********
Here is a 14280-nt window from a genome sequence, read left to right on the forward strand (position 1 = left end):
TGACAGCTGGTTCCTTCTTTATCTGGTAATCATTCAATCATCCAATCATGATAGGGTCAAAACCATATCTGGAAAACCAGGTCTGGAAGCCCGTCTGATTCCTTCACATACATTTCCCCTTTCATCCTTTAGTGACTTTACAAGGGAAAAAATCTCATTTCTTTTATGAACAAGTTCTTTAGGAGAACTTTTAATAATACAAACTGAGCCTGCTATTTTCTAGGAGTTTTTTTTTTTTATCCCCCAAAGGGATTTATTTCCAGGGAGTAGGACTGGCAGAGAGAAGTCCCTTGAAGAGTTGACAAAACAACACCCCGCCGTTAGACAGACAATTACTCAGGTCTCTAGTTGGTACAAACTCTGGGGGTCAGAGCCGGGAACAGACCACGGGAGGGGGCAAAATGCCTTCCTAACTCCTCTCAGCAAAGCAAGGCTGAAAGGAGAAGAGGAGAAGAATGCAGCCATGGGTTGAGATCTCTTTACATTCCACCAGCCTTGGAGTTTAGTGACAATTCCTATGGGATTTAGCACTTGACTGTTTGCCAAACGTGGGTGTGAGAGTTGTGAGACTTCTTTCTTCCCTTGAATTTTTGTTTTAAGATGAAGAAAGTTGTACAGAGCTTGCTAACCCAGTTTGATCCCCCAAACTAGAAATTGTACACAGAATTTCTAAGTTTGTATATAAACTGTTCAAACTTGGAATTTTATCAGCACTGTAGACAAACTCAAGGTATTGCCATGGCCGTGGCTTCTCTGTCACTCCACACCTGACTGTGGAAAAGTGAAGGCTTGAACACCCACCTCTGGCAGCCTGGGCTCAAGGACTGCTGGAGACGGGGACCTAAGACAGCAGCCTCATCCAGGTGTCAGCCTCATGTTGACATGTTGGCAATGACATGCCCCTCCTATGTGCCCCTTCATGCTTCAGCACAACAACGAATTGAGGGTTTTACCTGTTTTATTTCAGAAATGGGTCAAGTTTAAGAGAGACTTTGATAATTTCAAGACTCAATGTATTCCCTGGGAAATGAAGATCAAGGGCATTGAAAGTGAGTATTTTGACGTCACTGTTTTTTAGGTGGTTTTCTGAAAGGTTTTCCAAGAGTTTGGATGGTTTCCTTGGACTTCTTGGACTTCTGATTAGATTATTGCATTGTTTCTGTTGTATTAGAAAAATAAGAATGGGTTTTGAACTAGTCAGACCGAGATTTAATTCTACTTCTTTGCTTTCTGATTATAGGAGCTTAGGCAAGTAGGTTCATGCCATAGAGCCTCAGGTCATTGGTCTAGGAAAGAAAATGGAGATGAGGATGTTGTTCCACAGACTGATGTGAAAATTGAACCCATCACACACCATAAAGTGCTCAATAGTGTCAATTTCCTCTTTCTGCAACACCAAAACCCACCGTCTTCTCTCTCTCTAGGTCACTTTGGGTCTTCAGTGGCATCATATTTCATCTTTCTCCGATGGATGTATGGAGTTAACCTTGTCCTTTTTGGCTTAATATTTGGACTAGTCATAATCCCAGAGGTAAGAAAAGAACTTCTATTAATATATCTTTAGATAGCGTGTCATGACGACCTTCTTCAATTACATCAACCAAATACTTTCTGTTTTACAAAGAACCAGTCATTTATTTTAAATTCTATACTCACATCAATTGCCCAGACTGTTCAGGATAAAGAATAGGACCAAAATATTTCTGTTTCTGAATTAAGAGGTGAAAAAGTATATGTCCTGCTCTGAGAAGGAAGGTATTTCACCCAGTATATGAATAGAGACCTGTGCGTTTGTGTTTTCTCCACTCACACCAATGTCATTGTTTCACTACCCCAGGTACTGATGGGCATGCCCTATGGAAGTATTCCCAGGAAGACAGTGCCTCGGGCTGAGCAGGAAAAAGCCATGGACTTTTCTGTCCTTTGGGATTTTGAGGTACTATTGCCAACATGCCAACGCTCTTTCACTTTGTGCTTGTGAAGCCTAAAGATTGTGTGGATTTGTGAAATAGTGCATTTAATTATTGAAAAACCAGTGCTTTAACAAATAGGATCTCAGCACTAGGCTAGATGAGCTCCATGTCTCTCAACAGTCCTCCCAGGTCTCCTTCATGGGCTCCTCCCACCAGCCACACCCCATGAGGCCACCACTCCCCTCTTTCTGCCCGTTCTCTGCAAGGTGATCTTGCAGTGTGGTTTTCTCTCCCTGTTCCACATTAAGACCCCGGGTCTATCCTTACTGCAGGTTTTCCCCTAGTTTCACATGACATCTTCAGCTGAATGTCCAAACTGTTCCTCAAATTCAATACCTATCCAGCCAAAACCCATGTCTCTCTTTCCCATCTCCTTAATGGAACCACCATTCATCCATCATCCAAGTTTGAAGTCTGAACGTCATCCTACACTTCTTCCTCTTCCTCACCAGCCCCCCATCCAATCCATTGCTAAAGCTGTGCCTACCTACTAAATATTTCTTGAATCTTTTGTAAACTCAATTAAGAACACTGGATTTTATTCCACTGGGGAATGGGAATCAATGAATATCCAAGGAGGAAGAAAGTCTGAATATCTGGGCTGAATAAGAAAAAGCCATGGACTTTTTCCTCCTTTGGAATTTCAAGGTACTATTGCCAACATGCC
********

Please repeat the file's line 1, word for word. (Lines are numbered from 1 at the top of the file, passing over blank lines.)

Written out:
Here is a 14280-nt window from a genome sequence, read left to right on the forward strand (position 1 = left end):